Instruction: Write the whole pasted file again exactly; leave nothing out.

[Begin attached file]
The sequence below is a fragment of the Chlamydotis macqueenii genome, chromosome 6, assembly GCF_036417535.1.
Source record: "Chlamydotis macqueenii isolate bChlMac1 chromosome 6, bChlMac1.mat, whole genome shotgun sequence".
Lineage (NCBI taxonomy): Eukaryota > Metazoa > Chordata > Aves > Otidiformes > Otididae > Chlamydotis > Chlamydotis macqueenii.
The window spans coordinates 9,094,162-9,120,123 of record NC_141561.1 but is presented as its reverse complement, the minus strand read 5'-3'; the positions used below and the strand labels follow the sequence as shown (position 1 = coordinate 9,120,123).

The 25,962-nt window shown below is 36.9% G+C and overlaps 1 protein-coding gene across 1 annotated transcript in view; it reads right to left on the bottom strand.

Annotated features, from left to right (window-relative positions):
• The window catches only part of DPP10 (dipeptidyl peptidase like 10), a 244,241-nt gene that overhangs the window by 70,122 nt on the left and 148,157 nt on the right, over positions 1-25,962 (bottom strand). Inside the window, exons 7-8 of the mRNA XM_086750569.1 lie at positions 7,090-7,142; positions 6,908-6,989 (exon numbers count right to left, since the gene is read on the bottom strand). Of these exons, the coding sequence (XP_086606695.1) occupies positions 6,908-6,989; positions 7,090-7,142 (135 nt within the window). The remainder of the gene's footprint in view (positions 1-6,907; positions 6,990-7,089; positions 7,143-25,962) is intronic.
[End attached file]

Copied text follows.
The sequence below is a fragment of the Chlamydotis macqueenii genome, chromosome 6, assembly GCF_036417535.1.
Source record: "Chlamydotis macqueenii isolate bChlMac1 chromosome 6, bChlMac1.mat, whole genome shotgun sequence".
Lineage (NCBI taxonomy): Eukaryota > Metazoa > Chordata > Aves > Otidiformes > Otididae > Chlamydotis > Chlamydotis macqueenii.
The window spans coordinates 9,094,162-9,120,123 of record NC_141561.1 but is presented as its reverse complement, the minus strand read 5'-3'; the positions used below and the strand labels follow the sequence as shown (position 1 = coordinate 9,120,123).

The 25,962-nt window shown below is 36.9% G+C and overlaps 1 protein-coding gene across 1 annotated transcript in view; it reads right to left on the bottom strand.

Annotated features, from left to right (window-relative positions):
• The window catches only part of DPP10 (dipeptidyl peptidase like 10), a 244,241-nt gene that overhangs the window by 70,122 nt on the left and 148,157 nt on the right, over positions 1-25,962 (bottom strand). Inside the window, exons 7-8 of the mRNA XM_086750569.1 lie at positions 7,090-7,142; positions 6,908-6,989 (exon numbers count right to left, since the gene is read on the bottom strand). Of these exons, the coding sequence (XP_086606695.1) occupies positions 6,908-6,989; positions 7,090-7,142 (135 nt within the window). The remainder of the gene's footprint in view (positions 1-6,907; positions 6,990-7,089; positions 7,143-25,962) is intronic.